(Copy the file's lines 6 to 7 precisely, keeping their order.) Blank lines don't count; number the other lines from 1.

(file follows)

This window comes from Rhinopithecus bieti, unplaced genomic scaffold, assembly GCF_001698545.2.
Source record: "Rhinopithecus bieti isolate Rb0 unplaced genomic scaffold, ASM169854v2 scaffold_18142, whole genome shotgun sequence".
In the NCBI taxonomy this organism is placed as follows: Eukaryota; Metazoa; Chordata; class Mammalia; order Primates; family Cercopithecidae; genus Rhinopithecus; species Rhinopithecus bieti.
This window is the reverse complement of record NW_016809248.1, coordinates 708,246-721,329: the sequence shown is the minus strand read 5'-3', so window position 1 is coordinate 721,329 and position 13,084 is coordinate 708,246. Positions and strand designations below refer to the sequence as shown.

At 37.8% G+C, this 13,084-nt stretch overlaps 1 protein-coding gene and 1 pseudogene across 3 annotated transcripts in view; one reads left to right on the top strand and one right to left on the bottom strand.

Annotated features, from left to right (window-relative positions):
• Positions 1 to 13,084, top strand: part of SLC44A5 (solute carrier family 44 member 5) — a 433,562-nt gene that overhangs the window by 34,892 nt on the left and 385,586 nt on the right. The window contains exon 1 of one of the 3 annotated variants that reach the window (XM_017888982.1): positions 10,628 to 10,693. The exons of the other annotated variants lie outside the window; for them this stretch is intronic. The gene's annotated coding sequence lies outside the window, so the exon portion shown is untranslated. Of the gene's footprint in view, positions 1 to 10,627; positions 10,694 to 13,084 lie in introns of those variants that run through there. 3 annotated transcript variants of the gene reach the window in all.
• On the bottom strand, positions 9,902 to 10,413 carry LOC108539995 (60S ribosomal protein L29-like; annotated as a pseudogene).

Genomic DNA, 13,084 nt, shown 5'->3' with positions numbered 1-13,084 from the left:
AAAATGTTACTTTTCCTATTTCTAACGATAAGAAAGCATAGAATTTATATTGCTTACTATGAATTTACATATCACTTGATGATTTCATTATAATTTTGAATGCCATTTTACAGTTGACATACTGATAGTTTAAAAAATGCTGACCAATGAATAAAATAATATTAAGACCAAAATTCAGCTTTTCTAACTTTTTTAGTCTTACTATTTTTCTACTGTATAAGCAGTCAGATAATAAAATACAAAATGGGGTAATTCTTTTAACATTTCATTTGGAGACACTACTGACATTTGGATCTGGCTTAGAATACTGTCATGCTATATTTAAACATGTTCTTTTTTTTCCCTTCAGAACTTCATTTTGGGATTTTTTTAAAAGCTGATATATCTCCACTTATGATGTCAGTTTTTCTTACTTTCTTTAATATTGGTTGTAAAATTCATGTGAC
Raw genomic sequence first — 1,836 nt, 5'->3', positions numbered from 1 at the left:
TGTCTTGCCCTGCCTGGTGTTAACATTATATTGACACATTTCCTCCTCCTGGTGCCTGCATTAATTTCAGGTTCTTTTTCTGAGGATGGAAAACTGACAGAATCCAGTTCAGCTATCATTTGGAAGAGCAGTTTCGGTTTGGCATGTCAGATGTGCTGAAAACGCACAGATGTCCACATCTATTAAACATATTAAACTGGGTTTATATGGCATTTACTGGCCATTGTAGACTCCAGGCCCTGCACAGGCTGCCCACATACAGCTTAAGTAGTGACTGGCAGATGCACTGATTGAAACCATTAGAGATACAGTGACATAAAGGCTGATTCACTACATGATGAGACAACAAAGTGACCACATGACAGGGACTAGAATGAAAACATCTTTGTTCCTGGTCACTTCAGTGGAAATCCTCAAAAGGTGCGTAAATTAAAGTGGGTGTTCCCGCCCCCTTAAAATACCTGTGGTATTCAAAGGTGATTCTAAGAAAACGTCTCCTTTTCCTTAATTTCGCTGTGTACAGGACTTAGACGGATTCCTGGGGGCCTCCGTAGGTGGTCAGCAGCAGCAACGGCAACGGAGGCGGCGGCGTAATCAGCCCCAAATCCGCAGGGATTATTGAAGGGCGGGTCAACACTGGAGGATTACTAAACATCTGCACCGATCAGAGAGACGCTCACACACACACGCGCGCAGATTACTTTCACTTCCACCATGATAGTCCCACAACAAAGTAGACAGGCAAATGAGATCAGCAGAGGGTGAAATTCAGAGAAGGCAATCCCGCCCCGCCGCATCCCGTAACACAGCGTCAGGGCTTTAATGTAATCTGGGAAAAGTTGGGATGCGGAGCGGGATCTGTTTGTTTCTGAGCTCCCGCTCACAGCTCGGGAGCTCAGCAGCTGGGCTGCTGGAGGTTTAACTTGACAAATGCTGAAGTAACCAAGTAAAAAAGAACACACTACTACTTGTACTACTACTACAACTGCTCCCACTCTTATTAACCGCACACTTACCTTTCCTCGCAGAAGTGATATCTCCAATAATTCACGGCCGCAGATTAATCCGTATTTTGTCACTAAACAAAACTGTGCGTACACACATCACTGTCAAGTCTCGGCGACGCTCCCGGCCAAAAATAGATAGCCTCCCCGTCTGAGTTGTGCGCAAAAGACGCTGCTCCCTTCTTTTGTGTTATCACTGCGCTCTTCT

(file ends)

Annotated features, from left to right (window-relative positions):
• Positions 1 to 13,084, top strand: part of SLC44A5 (solute carrier family 44 member 5) — a 433,562-nt gene that overhangs the window by 34,892 nt on the left and 385,586 nt on the right. The window contains exon 1 of one of the 3 annotated variants that reach the window (XM_017888982.1): positions 10,628 to 10,693. The exons of the other annotated variants lie outside the window; for them this stretch is intronic. The gene's annotated coding sequence lies outside the window, so the exon portion shown is untranslated. Of the gene's footprint in view, positions 1 to 10,627; positions 10,694 to 13,084 lie in introns of those variants that run through there. 3 annotated transcript variants of the gene reach the window in all.